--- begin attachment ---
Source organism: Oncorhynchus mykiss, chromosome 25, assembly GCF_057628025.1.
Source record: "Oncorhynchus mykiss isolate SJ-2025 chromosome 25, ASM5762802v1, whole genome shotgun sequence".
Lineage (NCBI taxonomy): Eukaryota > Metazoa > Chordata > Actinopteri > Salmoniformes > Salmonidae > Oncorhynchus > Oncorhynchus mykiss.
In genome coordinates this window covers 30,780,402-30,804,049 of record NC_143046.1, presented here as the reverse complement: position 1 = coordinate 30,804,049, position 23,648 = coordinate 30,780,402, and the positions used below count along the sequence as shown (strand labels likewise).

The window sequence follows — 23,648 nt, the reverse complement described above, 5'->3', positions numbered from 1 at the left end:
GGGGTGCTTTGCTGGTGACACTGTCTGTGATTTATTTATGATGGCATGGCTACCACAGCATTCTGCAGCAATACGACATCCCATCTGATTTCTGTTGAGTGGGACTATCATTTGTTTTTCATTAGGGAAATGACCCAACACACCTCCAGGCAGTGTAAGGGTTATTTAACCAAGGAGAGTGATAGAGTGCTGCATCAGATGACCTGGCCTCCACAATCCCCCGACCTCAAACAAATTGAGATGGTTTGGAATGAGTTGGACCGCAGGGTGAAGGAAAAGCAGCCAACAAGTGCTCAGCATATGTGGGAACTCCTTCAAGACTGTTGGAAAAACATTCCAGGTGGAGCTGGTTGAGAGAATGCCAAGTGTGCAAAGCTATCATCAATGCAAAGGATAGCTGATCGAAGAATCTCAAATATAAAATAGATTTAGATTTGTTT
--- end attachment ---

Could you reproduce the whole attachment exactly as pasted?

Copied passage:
Source organism: Oncorhynchus mykiss, chromosome 25, assembly GCF_057628025.1.
Source record: "Oncorhynchus mykiss isolate SJ-2025 chromosome 25, ASM5762802v1, whole genome shotgun sequence".
Lineage (NCBI taxonomy): Eukaryota > Metazoa > Chordata > Actinopteri > Salmoniformes > Salmonidae > Oncorhynchus > Oncorhynchus mykiss.
In genome coordinates this window covers 30,780,402-30,804,049 of record NC_143046.1, presented here as the reverse complement: position 1 = coordinate 30,804,049, position 23,648 = coordinate 30,780,402, and the positions used below count along the sequence as shown (strand labels likewise).

The window sequence follows — 23,648 nt, the reverse complement described above, 5'->3', positions numbered from 1 at the left end:
GGGGTGCTTTGCTGGTGACACTGTCTGTGATTTATTTATGATGGCATGGCTACCACAGCATTCTGCAGCAATACGACATCCCATCTGATTTCTGTTGAGTGGGACTATCATTTGTTTTTCATTAGGGAAATGACCCAACACACCTCCAGGCAGTGTAAGGGTTATTTAACCAAGGAGAGTGATAGAGTGCTGCATCAGATGACCTGGCCTCCACAATCCCCCGACCTCAAACAAATTGAGATGGTTTGGAATGAGTTGGACCGCAGGGTGAAGGAAAAGCAGCCAACAAGTGCTCAGCATATGTGGGAACTCCTTCAAGACTGTTGGAAAAACATTCCAGGTGGAGCTGGTTGAGAGAATGCCAAGTGTGCAAAGCTATCATCAATGCAAAGGATAGCTGATCGAAGAATCTCAAATATAAAATAGATTTAGATTTGTTT